Updated: Mar 5
The SFi Product Spotlight Series is an accessible overview of the available sustainable investing toolkit. This first installment reviews ESG ETFs, which we recognise as a valuable building block of a 100% sustainable portfolio. In this overview, we highlight the importance of maintaining an intentional impact strategy even within a passive investment framework.
Sustainable finance enthusiasts have been quick to celebrate the outperformance of ESG ETFs in the recent market volatility – this is not only due to the catastrophic performance of oil & gas stocks over the period, which benefited low-carbon or fossil free portfolios, but also cushioned by more supportive fund flows, which is testament to the resilience of the movement. With this key win in the bag, there is no doubt that interest in ESG, especially in ESG ETFs, will continue its exponential growth in the coming years.
Dissecting ESG Outperformance
Based on feedback from the SFi Investor Circle, we have seen outperformance for certain ESG strategies:
RS Group has shared that their ESG bank mandates have shown clear outperformance (+3% vs benchmark) in the first quarter of 2020. This is attributed not only to their explicit fossil fuel-free mandate, but also because the best-in-class approach leads to sector overweight in Healthcare, Tech, Consumer Staples, which have outperformed; in general, the focus Quality factors such as strong cashflows and balance sheets also contribute to resilience.
On the other hand, Huey Ko has seen mixed performance in equities depending on strategy; for example, one engagement fund saw a greater drawdown than her other ESG funds. She surmised that it could be due to the fund’s focus on small- and mid-cap companies with potential to improve on ESG metrics. With its strategic focus on longer term valuation enhancement and impact additionality, it is perhaps less meaningful to compare its performance with other funds over the short term.
Meanwhile, Huey also shared that both green and sustainable bonds within her bank mandate have held up well, with less volatility. Our industry checks also support this picture, with credit investors sharing that, although liquidity was similarly challenged for green and “brown” (conventional) bonds, a lot of green bonds became bid-only and did not see significant sell flow.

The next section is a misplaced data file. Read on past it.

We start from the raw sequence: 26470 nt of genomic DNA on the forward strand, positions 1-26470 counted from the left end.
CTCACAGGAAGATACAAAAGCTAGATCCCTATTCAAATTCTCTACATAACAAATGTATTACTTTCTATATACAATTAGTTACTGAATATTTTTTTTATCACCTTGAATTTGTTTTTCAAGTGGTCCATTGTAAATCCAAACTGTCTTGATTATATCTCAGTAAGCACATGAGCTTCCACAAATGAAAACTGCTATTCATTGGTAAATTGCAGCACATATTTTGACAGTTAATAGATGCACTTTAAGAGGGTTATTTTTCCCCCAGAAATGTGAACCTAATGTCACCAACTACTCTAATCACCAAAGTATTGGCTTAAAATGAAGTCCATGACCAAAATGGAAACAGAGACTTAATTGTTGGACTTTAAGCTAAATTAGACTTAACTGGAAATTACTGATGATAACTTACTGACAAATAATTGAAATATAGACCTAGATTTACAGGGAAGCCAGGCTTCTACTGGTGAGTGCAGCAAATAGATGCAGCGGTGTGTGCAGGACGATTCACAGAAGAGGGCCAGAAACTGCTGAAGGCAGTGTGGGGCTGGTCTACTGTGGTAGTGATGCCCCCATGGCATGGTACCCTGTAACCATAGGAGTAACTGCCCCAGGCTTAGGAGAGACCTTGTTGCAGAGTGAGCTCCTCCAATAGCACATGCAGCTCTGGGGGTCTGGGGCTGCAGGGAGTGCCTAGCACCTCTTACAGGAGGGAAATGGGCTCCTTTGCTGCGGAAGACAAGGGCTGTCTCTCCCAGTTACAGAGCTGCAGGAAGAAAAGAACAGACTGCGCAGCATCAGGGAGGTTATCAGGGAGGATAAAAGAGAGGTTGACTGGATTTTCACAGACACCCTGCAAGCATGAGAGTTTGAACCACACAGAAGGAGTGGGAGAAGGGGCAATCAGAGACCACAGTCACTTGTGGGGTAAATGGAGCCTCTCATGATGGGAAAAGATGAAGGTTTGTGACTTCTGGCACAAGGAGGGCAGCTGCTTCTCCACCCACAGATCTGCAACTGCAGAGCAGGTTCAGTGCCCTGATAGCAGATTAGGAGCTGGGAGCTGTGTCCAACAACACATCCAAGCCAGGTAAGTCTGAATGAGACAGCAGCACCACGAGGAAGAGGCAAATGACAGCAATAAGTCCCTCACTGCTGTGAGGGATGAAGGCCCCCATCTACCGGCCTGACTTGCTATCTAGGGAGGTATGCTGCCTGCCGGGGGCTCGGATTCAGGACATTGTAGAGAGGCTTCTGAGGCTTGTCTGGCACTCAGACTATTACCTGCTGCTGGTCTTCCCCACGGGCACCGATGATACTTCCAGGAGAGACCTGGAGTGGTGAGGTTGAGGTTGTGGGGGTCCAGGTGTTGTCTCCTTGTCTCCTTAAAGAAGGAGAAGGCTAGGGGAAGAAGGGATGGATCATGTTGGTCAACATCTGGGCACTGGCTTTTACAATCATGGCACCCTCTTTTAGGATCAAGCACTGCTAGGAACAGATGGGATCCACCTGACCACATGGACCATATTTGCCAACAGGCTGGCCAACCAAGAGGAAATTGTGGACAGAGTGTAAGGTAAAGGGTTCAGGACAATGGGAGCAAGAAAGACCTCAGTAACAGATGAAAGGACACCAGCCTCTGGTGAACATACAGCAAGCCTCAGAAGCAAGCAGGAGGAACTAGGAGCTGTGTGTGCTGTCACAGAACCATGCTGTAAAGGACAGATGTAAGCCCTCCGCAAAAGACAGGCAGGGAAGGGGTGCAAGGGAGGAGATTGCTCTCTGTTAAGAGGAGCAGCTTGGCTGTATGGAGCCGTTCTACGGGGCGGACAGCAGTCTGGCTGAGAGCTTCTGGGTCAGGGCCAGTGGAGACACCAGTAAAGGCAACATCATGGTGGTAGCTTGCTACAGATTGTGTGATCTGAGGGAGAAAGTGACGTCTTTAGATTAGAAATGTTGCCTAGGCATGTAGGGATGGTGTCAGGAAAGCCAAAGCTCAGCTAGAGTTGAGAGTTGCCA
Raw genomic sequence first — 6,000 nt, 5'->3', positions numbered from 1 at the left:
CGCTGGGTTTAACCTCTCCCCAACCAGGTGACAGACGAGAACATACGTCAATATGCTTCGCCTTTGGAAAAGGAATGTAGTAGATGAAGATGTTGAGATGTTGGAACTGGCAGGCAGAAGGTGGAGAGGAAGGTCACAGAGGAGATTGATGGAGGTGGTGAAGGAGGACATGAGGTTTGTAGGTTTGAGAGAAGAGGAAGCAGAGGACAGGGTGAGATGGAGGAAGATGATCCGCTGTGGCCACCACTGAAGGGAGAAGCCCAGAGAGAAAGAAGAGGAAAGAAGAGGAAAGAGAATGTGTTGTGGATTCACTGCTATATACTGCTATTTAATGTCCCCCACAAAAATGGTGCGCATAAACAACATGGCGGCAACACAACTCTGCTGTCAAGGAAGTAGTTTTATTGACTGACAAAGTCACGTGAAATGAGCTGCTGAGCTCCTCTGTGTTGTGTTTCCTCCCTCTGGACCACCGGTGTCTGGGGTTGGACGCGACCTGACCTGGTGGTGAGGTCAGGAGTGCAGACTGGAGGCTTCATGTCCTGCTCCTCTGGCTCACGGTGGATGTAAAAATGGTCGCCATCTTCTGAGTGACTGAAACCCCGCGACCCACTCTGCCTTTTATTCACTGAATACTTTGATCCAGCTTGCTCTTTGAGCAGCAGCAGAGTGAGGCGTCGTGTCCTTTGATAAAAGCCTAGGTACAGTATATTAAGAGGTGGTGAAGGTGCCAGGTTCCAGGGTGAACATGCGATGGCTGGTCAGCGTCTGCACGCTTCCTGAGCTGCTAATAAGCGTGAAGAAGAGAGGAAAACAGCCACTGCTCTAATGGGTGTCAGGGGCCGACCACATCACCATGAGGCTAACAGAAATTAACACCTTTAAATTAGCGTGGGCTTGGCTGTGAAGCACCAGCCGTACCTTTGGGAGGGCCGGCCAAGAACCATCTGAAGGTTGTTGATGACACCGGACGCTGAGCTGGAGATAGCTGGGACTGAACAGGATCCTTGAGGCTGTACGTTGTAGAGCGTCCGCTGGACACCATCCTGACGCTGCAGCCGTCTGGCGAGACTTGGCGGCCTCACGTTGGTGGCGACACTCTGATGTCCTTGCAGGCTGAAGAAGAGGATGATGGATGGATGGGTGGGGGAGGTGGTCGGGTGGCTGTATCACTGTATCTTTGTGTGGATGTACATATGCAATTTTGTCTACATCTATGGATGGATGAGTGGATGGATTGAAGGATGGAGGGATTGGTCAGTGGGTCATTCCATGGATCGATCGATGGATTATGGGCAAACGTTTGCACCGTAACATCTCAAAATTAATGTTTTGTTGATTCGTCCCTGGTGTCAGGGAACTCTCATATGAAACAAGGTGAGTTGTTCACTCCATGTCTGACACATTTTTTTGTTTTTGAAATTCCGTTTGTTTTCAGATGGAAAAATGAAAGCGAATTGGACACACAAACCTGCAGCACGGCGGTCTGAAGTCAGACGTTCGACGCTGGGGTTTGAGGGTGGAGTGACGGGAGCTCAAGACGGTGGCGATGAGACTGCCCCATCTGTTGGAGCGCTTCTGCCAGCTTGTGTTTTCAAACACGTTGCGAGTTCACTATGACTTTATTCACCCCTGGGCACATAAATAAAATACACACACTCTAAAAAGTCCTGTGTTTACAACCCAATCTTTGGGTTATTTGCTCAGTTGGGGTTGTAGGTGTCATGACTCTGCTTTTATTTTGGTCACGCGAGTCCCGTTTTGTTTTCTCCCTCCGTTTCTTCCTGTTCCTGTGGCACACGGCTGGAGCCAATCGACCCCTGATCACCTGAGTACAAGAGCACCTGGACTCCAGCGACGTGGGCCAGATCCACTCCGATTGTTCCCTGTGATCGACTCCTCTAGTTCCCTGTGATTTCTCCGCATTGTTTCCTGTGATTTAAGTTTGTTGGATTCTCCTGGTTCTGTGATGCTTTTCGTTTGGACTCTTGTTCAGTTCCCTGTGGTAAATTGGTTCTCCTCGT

Of course, as a longer-term commitment, the value of a coherent sustainable investing strategy should not be judged by financial performance in one quarter. Additionally, as illustrated above, the choice of strategy will have an impact on financial risk/return – this applies not only to active investments, but for passive too.
For example, the following chart compares the performance of three global iShares ESG ETFs with their MSCI World offering:
Source: Financial Times
In this discussion piece, we hope to provide an overview of factors to consider in deciding to implement sustainable investing through ETFs, as well as potential ways to manage these factors and maximise your impact.
Accessibility – the undeniable appeal of passive investing
In many ways, the option of investing in ESG ETFs is a game changer that has enabled sustainable investing at scale for the masses – Morningstar estimates the size of the ESG ETF market to have surpassed US$100B in 2018.
The core driver of this success is, simply, accessibility. With low fees and entry/exit requirements, ETFs offer flexible ways to gain diversified exposure in desired markets with minimum effort. With the proliferation of available options over the past decade, ETFs have liberalised market access for everyday retail investors. This is especially relevant for the rapidly growing, but still niche, area of sustainable investing – with the field being relatively young, and as ESG investment strategies continue to evolve, most active ESG funds lack the accessibility, scale or track record to cater to the mass market. In Hong Kong. For example, among the 439 constituent funds on the Mandatory Provident Fund platform, only one has explicit ESG elements. Meanwhile, those seeking access to ESG can easily tap into a global trading account, giving access to over 250 ESG ETFs.